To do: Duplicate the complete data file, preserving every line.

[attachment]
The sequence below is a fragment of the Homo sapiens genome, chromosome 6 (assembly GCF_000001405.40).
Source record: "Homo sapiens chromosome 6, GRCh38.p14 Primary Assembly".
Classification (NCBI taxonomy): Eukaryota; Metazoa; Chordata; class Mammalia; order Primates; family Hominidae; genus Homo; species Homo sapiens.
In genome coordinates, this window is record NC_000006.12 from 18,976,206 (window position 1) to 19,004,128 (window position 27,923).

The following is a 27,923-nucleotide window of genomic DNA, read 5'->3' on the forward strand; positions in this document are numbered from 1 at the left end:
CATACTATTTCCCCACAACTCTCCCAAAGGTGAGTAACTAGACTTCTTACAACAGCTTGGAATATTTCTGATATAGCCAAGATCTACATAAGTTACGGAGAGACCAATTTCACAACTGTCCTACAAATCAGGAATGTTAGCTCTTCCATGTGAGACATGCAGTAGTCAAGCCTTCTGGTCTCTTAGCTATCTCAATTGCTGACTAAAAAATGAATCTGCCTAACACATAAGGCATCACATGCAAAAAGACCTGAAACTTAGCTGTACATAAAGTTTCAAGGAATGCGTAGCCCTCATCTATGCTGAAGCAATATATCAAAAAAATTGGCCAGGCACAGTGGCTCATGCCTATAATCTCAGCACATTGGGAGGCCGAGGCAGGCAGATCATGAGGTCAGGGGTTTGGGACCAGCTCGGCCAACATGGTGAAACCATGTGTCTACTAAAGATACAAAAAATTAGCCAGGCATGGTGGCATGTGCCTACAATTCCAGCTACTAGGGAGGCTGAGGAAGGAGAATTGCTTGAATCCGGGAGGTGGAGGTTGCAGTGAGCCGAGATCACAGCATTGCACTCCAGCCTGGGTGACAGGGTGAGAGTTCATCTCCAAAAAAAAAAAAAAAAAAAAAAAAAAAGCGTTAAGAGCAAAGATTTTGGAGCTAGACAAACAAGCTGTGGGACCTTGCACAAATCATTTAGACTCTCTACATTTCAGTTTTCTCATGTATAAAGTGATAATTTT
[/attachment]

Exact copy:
The sequence below is a fragment of the Homo sapiens genome, chromosome 6 (assembly GCF_000001405.40).
Source record: "Homo sapiens chromosome 6, GRCh38.p14 Primary Assembly".
Classification (NCBI taxonomy): Eukaryota; Metazoa; Chordata; class Mammalia; order Primates; family Hominidae; genus Homo; species Homo sapiens.
In genome coordinates, this window is record NC_000006.12 from 18,976,206 (window position 1) to 19,004,128 (window position 27,923).

The following is a 27,923-nucleotide window of genomic DNA, read 5'->3' on the forward strand; positions in this document are numbered from 1 at the left end:
CATACTATTTCCCCACAACTCTCCCAAAGGTGAGTAACTAGACTTCTTACAACAGCTTGGAATATTTCTGATATAGCCAAGATCTACATAAGTTACGGAGAGACCAATTTCACAACTGTCCTACAAATCAGGAATGTTAGCTCTTCCATGTGAGACATGCAGTAGTCAAGCCTTCTGGTCTCTTAGCTATCTCAATTGCTGACTAAAAAATGAATCTGCCTAACACATAAGGCATCACATGCAAAAAGACCTGAAACTTAGCTGTACATAAAGTTTCAAGGAATGCGTAGCCCTCATCTATGCTGAAGCAATATATCAAAAAAATTGGCCAGGCACAGTGGCTCATGCCTATAATCTCAGCACATTGGGAGGCCGAGGCAGGCAGATCATGAGGTCAGGGGTTTGGGACCAGCTCGGCCAACATGGTGAAACCATGTGTCTACTAAAGATACAAAAAATTAGCCAGGCATGGTGGCATGTGCCTACAATTCCAGCTACTAGGGAGGCTGAGGAAGGAGAATTGCTTGAATCCGGGAGGTGGAGGTTGCAGTGAGCCGAGATCACAGCATTGCACTCCAGCCTGGGTGACAGGGTGAGAGTTCATCTCCAAAAAAAAAAAAAAAAAAAAAAAAAAAGCGTTAAGAGCAAAGATTTTGGAGCTAGACAAACAAGCTGTGGGACCTTGCACAAATCATTTAGACTCTCTACATTTCAGTTTTCTCATGTATAAAGTGATAATTTT